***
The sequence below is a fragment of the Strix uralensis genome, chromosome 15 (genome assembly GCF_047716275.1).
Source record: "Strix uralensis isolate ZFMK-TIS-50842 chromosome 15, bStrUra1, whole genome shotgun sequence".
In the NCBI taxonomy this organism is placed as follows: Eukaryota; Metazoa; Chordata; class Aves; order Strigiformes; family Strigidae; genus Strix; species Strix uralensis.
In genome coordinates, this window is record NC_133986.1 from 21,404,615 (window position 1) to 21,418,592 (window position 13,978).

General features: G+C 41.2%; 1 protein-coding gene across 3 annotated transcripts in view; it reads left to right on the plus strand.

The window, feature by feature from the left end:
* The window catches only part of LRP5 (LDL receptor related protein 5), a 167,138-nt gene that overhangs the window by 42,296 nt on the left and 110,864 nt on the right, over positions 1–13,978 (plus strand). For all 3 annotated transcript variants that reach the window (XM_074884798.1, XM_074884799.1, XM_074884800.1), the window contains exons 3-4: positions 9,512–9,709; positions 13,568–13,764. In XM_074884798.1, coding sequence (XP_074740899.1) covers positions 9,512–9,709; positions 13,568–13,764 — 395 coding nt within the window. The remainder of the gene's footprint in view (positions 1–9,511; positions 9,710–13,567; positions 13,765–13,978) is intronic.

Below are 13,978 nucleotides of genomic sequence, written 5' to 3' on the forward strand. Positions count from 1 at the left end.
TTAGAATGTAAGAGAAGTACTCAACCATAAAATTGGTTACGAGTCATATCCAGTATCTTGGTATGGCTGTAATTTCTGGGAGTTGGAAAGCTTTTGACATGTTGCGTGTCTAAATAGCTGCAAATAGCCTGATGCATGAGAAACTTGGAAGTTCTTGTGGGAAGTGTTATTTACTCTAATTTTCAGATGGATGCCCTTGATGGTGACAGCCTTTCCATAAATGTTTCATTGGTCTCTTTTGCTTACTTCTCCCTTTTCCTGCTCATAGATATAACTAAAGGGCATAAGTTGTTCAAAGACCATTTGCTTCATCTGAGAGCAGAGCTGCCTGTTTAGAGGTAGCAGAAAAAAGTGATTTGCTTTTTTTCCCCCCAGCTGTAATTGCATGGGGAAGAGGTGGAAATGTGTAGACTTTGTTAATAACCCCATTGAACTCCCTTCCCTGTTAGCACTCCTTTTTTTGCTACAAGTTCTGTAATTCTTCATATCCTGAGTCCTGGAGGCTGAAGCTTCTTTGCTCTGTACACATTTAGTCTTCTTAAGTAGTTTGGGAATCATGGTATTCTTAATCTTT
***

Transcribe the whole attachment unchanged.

The sequence below is a fragment of the Strix uralensis genome, chromosome 15 (genome assembly GCF_047716275.1).
Source record: "Strix uralensis isolate ZFMK-TIS-50842 chromosome 15, bStrUra1, whole genome shotgun sequence".
In the NCBI taxonomy this organism is placed as follows: Eukaryota; Metazoa; Chordata; class Aves; order Strigiformes; family Strigidae; genus Strix; species Strix uralensis.
In genome coordinates, this window is record NC_133986.1 from 21,404,615 (window position 1) to 21,418,592 (window position 13,978).

General features: G+C 41.2%; 1 protein-coding gene across 3 annotated transcripts in view; it reads left to right on the plus strand.

The window, feature by feature from the left end:
* The window catches only part of LRP5 (LDL receptor related protein 5), a 167,138-nt gene that overhangs the window by 42,296 nt on the left and 110,864 nt on the right, over positions 1–13,978 (plus strand). For all 3 annotated transcript variants that reach the window (XM_074884798.1, XM_074884799.1, XM_074884800.1), the window contains exons 3-4: positions 9,512–9,709; positions 13,568–13,764. In XM_074884798.1, coding sequence (XP_074740899.1) covers positions 9,512–9,709; positions 13,568–13,764 — 395 coding nt within the window. The remainder of the gene's footprint in view (positions 1–9,511; positions 9,710–13,567; positions 13,765–13,978) is intronic.

Below are 13,978 nucleotides of genomic sequence, written 5' to 3' on the forward strand. Positions count from 1 at the left end.
TTAGAATGTAAGAGAAGTACTCAACCATAAAATTGGTTACGAGTCATATCCAGTATCTTGGTATGGCTGTAATTTCTGGGAGTTGGAAAGCTTTTGACATGTTGCGTGTCTAAATAGCTGCAAATAGCCTGATGCATGAGAAACTTGGAAGTTCTTGTGGGAAGTGTTATTTACTCTAATTTTCAGATGGATGCCCTTGATGGTGACAGCCTTTCCATAAATGTTTCATTGGTCTCTTTTGCTTACTTCTCCCTTTTCCTGCTCATAGATATAACTAAAGGGCATAAGTTGTTCAAAGACCATTTGCTTCATCTGAGAGCAGAGCTGCCTGTTTAGAGGTAGCAGAAAAAAGTGATTTGCTTTTTTTCCCCCCAGCTGTAATTGCATGGGGAAGAGGTGGAAATGTGTAGACTTTGTTAATAACCCCATTGAACTCCCTTCCCTGTTAGCACTCCTTTTTTTGCTACAAGTTCTGTAATTCTTCATATCCTGAGTCCTGGAGGCTGAAGCTTCTTTGCTCTGTACACATTTAGTCTTCTTAAGTAGTTTGGGAATCATGGTATTCTTAATCTTT